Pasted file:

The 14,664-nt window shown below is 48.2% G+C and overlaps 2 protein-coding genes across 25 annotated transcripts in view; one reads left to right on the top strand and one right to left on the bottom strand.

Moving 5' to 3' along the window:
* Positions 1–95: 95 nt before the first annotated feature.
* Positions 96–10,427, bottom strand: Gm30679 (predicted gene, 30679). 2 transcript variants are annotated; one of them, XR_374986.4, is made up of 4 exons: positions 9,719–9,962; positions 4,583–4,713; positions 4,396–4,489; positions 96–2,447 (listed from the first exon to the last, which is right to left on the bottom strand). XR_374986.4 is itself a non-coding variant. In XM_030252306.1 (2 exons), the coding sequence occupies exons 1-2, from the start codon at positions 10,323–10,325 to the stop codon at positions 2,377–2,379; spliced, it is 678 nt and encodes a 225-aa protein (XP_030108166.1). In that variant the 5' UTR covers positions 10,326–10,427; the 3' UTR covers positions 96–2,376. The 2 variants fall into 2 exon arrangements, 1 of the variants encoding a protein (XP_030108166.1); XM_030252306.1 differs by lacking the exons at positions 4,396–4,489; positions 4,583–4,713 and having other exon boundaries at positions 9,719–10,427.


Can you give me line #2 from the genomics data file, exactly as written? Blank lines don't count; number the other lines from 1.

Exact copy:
Moving 5' to 3' along the window: